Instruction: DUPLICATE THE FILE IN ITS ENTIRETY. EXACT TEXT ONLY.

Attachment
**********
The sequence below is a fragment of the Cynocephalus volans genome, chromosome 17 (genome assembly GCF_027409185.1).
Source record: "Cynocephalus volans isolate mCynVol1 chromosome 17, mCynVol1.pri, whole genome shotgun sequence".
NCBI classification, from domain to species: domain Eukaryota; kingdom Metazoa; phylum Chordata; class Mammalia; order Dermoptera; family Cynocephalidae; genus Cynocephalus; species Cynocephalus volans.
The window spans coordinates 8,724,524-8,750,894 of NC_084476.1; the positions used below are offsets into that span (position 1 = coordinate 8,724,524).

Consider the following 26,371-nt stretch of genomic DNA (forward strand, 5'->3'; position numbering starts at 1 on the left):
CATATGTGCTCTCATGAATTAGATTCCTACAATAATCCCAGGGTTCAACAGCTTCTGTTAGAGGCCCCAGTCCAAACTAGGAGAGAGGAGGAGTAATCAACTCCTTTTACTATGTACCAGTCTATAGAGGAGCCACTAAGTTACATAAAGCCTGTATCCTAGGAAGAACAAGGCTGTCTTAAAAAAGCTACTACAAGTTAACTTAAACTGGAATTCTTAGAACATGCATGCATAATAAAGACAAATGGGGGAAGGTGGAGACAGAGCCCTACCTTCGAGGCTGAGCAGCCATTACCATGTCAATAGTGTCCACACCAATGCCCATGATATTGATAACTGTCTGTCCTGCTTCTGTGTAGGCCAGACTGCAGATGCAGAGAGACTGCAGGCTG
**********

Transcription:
The sequence below is a fragment of the Cynocephalus volans genome, chromosome 17 (genome assembly GCF_027409185.1).
Source record: "Cynocephalus volans isolate mCynVol1 chromosome 17, mCynVol1.pri, whole genome shotgun sequence".
NCBI classification, from domain to species: domain Eukaryota; kingdom Metazoa; phylum Chordata; class Mammalia; order Dermoptera; family Cynocephalidae; genus Cynocephalus; species Cynocephalus volans.
The window spans coordinates 8,724,524-8,750,894 of NC_084476.1; the positions used below are offsets into that span (position 1 = coordinate 8,724,524).

Consider the following 26,371-nt stretch of genomic DNA (forward strand, 5'->3'; position numbering starts at 1 on the left):
CATATGTGCTCTCATGAATTAGATTCCTACAATAATCCCAGGGTTCAACAGCTTCTGTTAGAGGCCCCAGTCCAAACTAGGAGAGAGGAGGAGTAATCAACTCCTTTTACTATGTACCAGTCTATAGAGGAGCCACTAAGTTACATAAAGCCTGTATCCTAGGAAGAACAAGGCTGTCTTAAAAAAGCTACTACAAGTTAACTTAAACTGGAATTCTTAGAACATGCATGCATAATAAAGACAAATGGGGGAAGGTGGAGACAGAGCCCTACCTTCGAGGCTGAGCAGCCATTACCATGTCAATAGTGTCCACACCAATGCCCATGATATTGATAACTGTCTGTCCTGCTTCTGTGTAGGCCAGACTGCAGATGCAGAGAGACTGCAGGCTG